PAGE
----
Week 46: 1 and 2 Peter; Jude

Prepare these questions for Sunday, February 23, 2014.

After Jesus died and rose again, the disciples and other believers set out around the Mediterranean to spread the message of his life and death. Peter, the apostle and "rock upon whom" Jesus would build his church, wound up in Rome where he was eventually killed for his beliefs. Jude was one of Jesus's brothers and although we don't know as much about him, it is clear that he was also an early church leader. These books are letters (two from Peter and one from Jude) to groups of believers encouraging them to resist false teaching, keep their faith, and live out their beliefs in order to show those around them that God's love is real. Jude and 2 Peter share a lot of the same imagery so it is possible that Peter had read Jude's letter before writing his own. It was common at that time for a single letter to be passed from community to community and read by people in many places.

1. Peter's letters encourage the believers to use their relationships with non believers to reveal the love of God. Read 1 Peter 2:1-2 and 3:8-9. How could living your life by these words be an example of God's love to those around you?

2. What does Peter say about how others will treat you for choosing to live a life according to God's word? How does Peter encourage the believers to respond to these people?

3. In 2 Peter, we are given encouragement for how to live lives that glorify God and encourage others. Read 2 Peter 1:3-9. Which of these activities do you need to focus on  to "keep you from being ineffective and unproductive" in your life?

4. If you choose to live a life that follows Christ's teachings, at some point, people will make fun of you. Read 2 Peter 3:3-9. Even though we cannot always see God or His plan that does not mean that there isn't one. What reason does Peter give for God's seeming "slowness" to keep His promises?

5. Peter and Jude both warn of false teachers who will try to use the words of God to get what they want. What traits does Jude say the false teachers will have? (Jude v. 16) Have you ever encountered people who seem like they are using their faith in a way counter to God's commands and intents?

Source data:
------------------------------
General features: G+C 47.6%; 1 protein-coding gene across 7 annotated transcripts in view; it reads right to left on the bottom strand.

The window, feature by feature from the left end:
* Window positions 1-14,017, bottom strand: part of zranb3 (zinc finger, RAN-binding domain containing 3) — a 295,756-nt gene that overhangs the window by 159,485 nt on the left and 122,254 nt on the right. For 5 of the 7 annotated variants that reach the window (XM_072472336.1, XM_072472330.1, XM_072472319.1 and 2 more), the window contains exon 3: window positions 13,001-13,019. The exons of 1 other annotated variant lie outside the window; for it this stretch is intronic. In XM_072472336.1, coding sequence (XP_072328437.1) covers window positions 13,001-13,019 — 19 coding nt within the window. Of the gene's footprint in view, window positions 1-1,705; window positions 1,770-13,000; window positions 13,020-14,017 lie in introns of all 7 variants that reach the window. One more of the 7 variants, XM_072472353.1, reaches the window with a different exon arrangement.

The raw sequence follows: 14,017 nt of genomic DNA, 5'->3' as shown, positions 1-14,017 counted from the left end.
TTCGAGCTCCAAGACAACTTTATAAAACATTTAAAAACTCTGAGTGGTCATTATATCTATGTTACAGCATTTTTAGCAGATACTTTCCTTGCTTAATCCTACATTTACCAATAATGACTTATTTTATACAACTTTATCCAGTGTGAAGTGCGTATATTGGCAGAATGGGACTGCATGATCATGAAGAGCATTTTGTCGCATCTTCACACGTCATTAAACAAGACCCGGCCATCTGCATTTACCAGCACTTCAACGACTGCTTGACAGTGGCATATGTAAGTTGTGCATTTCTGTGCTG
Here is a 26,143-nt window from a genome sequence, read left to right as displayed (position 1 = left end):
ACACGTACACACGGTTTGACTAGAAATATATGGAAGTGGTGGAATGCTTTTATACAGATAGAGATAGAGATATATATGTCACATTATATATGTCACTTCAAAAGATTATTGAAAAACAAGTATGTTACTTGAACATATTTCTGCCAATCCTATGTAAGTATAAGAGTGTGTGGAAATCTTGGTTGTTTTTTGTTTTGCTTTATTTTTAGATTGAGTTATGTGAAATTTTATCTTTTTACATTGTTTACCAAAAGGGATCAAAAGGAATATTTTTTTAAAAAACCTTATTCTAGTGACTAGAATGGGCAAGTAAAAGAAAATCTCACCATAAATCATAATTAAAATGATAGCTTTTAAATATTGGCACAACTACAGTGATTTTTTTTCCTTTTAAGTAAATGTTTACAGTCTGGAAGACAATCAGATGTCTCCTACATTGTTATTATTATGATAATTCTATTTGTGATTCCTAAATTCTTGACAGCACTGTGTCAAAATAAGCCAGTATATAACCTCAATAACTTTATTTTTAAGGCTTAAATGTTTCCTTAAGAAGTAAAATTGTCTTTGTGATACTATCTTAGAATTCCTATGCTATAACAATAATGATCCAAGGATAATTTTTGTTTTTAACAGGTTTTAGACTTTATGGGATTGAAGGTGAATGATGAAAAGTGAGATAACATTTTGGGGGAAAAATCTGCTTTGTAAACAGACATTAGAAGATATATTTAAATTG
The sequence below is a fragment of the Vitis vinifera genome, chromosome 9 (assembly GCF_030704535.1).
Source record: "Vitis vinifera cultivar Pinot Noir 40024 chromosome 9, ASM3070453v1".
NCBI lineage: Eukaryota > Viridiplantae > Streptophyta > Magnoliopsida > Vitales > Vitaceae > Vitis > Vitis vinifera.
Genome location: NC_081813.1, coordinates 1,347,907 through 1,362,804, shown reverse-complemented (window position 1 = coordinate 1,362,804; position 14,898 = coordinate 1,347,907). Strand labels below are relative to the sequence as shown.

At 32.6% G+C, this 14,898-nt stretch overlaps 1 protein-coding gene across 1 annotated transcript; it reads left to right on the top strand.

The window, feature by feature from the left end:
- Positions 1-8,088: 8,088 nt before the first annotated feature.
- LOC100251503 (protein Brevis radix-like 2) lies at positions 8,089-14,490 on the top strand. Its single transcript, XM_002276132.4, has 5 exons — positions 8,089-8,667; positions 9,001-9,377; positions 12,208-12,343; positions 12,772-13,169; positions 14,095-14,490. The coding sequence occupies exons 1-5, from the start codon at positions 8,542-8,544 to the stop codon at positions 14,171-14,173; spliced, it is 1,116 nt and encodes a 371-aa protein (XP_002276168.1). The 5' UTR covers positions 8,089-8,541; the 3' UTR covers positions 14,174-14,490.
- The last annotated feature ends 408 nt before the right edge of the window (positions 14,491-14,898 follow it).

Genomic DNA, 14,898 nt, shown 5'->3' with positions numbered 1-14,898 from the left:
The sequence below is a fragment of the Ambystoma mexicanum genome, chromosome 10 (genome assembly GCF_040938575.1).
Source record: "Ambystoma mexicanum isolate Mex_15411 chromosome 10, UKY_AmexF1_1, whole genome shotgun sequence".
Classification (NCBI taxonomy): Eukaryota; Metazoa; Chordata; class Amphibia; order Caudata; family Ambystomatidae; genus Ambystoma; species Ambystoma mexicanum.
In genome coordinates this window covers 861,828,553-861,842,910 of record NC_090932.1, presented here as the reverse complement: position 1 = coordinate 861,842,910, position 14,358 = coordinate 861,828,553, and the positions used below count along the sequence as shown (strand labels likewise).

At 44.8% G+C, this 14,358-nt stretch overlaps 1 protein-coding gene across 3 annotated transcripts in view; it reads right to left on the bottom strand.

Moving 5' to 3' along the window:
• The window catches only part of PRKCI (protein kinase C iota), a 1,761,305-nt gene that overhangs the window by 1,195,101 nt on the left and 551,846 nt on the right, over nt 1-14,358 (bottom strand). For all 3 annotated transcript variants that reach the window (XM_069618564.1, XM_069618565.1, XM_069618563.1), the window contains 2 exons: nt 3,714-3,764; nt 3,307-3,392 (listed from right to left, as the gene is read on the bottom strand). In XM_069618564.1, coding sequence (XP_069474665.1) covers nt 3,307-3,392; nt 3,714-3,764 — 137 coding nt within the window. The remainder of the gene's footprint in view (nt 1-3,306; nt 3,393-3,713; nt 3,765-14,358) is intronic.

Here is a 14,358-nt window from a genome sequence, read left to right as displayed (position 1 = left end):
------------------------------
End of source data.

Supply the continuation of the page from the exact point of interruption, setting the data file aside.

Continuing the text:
Week 45: Mark and James

Prepare these questions for Sunday, February 16, 2014.

The book of Mark is one of the four books that make up the Gospels (Matthew, Luke, and John are the others) that tell the story of the life and death of Jesus. Although the text does not state an author, it is traditionally thought to be a man named Mark who knew and recorded Peter's eyewitness account of following Jesus. Most of the stories found in Mark can also be found in other Gospels.

1. Most of Mark focuses on the concept of Jesus's identity. Read the text imagining that you were an eyewitness to these events. Who would you say Jesus is?

2. Choose one or two events and compare it to the same event recorded in Matthew. What is similar? What is different? Why might two different people have slightly different language or details when recording the same event?

3. Verses 1:16-18 and 12:29-31 have almost identical counterparts in the book of Matthew. Why would these verses be repeated and what impact does that have on your understanding of the Bible?

The book of James is thought to have been written by James, the brother of Jesus. James, like most of us would be, was uncertain about his brother's message at first, but became a leader in the early church and gave practical advice. These messages are written for those who already follow Christ and are uncertain about how to live out their faith in their daily lives. James says that while good deeds do not make God love you more, it is still your responsibility to offer love and kindness to those around you in honor of the gift of salvation that you have received.

4. What does James say about trials and tribulations in our lives? How can you apply that concept to your own life?

5. What does Chapter 3 say about the tongue (what we say and how we say it)? How is that relevant to our modern world and your life in particular?

Week 44: Hebrews

Prepare these questions for Sunday, February 9, 2014.  We will not meet February 2 due to myLife.

Hebrews is a letter written to people of Jewish descent who were also Christians. It was probably written before the year 70 AD, but enough time after Jesus died and rose again that these people were not witnesses to his life and death. No author is named, but Timothy is mentioned in the end of the book so it must have been someone who knew him.

1. Much of this book references the Old Testament (especially in chapters 3, 7, and 11). What is the purpose of all of these references? How do they influence how you read this book?

2. What is a covenant and what is the "new covenant" that is talked about in chapter 8? How does this covenant affect our lives if we are Christ followers?

3. Read verses 4:12-14. What characteristics about God are revealed in these verses?

4. Hebrews is filled with words of encouragement and exhortation. Read the following verses: 5:12-13, 11:1-3, 12:1-3, and 13:1-8.  Use your own words to summarize each set of verses. What message(s) can be taken from these words when read together? How is this message useful to you today?